For the evaluation of the temperature differences between various body parts as well as differences between examined groups, the analysis of variance (ANOVA) was applied. The least significant differences (LSD) multiple comparison test was exploited for the post-hoc analysis. In the analysis, the statistically significant p value was set as p < 0.05. The analysis was performed by means of Statistica PL program.

Results and discussion

First, the changes of hemodynamic parameters after cryotherapy (subgroups 1H–8H), were analyzed to check the safety of the chosen treatment parameters. In all examined H subgroups, the systolic pressure BPsys before cryotherapy ranged from 116 to 125 mmHg, whereas after the treatment, these values ranged from 122 to 135 mmHg. Diastolic pressure BPdias before cryotherapy was between 74 and 77 mmHg, and 79–84 mmHg after the therapy. The heart rates ranged from 75 to 80 bpm before, and from 83 to 91 bpm after cryotherapy.

The changes of hemodynamic parameters after cryotherapy were visible in all examined subgroups 1H–8H (see Figs. 2, 3, 4). They were statistically significant, showing the dependence from the cryotherapy parameters. However, all measured values remained in physiological range. The systolic pressure BPsys did not exceed 135 mmHg, and the highest measured BPdias reached 84 mmHg. The highest heart rate after the cryotherapy was 91 bpm. This indicates that applied cryotherapy parameters did not cause any harm to the treated persons.
https://static-content.springer.com/image/art%3A10.1007%2Fs10973-012-2741-4/MediaObjects/10973_2012_2741_Fig2_HTML.gif
Fig. 2

Mean values of systolic pressure BPsys before and after cryotherapy

https://static-content.springer.com/image/art%3A10.1007%2Fs10973-012-2741-4/MediaObjects/10973_2012_2741_Fig3_HTML.gif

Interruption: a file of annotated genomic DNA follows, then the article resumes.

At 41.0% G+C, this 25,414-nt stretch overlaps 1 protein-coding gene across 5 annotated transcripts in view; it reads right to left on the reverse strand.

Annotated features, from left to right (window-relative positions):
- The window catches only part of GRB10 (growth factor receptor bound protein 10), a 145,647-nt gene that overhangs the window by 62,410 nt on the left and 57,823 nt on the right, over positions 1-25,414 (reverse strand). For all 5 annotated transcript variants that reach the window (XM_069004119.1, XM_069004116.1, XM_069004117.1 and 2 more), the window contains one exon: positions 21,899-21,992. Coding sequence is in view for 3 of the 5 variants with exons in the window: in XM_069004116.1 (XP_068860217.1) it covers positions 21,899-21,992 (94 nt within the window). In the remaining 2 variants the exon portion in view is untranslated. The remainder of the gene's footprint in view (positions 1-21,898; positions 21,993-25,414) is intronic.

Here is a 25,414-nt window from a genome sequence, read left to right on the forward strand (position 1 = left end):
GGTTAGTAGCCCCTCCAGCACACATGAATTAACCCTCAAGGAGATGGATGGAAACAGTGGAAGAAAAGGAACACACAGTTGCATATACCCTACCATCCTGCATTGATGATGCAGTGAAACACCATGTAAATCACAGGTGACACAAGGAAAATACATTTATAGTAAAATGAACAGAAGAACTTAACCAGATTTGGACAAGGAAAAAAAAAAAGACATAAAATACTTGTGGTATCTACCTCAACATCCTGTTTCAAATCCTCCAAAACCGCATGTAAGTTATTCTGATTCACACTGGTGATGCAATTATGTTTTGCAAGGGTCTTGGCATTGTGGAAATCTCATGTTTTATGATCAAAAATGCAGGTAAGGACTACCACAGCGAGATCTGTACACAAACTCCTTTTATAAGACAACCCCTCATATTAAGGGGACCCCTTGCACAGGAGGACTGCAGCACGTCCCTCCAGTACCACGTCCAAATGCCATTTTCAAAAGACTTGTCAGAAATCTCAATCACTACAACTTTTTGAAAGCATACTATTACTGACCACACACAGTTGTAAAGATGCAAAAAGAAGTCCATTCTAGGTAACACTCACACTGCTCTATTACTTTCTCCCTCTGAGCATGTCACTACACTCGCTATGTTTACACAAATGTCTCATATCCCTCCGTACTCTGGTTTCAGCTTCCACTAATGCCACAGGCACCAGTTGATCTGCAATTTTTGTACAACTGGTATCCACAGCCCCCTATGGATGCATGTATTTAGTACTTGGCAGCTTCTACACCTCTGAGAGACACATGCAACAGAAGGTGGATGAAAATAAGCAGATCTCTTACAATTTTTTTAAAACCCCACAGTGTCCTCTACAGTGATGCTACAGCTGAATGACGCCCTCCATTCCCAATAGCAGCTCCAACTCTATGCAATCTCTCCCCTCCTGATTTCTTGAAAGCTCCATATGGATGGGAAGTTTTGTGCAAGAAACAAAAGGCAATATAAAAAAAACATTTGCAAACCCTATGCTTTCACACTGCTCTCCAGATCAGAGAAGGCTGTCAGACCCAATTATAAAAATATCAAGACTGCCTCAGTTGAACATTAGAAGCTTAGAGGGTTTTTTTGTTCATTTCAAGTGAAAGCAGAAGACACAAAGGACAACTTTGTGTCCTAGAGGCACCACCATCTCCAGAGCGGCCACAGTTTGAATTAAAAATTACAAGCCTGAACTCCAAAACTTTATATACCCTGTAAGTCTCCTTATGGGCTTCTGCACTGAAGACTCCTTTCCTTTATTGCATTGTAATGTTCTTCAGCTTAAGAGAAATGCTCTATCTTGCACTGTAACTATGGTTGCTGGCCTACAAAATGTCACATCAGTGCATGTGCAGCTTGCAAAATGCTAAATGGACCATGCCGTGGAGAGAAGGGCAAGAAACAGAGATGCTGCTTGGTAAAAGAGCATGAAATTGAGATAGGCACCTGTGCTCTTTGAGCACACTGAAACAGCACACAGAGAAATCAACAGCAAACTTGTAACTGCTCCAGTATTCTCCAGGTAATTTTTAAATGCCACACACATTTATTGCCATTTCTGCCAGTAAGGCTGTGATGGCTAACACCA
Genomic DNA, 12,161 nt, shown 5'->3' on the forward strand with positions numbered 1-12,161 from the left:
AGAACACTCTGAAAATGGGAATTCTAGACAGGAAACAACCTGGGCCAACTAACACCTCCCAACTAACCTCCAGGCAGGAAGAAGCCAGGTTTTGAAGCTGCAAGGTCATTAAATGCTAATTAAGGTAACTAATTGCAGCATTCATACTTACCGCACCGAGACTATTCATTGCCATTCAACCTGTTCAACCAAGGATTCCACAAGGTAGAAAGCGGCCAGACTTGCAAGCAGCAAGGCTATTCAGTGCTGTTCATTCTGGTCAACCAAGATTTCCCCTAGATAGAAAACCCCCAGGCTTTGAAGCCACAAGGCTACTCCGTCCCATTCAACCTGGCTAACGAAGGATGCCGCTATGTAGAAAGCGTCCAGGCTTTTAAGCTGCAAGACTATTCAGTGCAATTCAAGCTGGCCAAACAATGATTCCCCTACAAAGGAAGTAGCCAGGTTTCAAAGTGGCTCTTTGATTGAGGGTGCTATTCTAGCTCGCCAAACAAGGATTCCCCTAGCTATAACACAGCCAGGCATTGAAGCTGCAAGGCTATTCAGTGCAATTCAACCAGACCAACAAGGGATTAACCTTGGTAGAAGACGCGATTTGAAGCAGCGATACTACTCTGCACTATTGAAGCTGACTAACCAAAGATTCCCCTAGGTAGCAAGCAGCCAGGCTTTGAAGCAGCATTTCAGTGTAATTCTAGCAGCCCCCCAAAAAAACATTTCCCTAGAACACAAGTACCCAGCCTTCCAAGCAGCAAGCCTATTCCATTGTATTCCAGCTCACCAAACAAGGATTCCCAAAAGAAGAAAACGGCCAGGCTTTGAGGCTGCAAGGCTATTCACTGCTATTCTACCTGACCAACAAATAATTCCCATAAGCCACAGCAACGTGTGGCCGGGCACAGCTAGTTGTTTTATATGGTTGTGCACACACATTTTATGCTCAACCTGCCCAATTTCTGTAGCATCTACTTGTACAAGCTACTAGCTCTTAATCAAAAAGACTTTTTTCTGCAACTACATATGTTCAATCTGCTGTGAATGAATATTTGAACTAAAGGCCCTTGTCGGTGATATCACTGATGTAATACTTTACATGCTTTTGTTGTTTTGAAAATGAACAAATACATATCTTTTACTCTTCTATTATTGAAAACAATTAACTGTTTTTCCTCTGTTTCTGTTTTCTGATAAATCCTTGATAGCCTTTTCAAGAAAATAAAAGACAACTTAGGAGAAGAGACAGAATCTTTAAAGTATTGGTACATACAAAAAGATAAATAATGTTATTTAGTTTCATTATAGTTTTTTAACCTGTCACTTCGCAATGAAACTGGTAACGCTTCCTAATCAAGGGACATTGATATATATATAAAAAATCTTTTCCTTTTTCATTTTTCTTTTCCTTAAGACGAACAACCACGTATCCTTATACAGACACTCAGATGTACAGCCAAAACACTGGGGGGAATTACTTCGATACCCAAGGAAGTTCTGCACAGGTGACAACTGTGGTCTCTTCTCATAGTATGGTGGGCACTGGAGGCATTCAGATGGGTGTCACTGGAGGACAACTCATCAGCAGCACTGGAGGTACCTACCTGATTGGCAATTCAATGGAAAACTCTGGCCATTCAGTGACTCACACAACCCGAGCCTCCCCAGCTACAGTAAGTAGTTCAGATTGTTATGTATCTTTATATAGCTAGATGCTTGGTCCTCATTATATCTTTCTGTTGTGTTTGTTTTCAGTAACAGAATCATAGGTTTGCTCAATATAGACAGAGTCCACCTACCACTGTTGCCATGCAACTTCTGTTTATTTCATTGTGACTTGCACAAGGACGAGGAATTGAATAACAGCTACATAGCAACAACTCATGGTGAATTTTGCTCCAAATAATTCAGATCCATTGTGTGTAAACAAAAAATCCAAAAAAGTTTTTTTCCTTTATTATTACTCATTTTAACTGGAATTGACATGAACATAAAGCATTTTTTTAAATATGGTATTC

Fig. 3

Mean values of diastolic pressure BPdias before and after cryotherapy

https://static-content.springer.com/image/art%3A10.1007%2Fs10973-012-2741-4/MediaObjects/10973_2012_2741_Fig4_HTML.gif
Fig. 4

Mean values of heart rates (HR) before and after cryotherapy

It is known that the body cooling may result in the increase of blood pressure and heart rate, what can be dangerous especially for persons with some defects in the cardiovascular system.

Yamauchi and coworkers [13, 14] stated that cryotherapy does not alter the hemodynamic parameters (ECG signals, heart rates, and blood pressure). Our study confirmed these results. The observed changes, although statistically significant did not excess the safety range. In young adults after effort (e.g., sport excursuses), the systolic blood pressure should not exceed 200 mmHg and diastolic 110 mmHg. In all examined cases of cryostimulation, these values did not exceed the safe range.

In order to check how these changes are influenced by cryotherapy parameters, the ANOVA and LSD multiple comparison Fisher test for the post-hoc analysis, were applied (see Table 2).
Table 2

Post-hoc comparison of hemodynamic parameters

Parameter

Subgroup (1H–8H)

Before and after cryotherapy differences

Subgroup and before and after cryotherapy differences

F

p value

F

p value

F

p value

BPsys

2.91

0.0062

433.39

0.0000

5.39

0.0000

BPdias

1.84

0.0804

322.80

0.0000

0.71

0.6634

HR

1.68

0.1146

348.00

0.0000

2.07

0.0473

Statistically significant values in bold

F Fisher LSD test value

It was stated that BPsys differences between groups after the cryotherapy were statistically significant. Comparing hemodynamic parameters before and after the cryotherapy, all measured changes, appeared to be significant. Taking into account the therapy parameters (different in each subgroup), the statistically significant changes of BPsys and HR values, were stated by LSD test. However, cryotherapy did not cause any fear for hemodynamic parameters.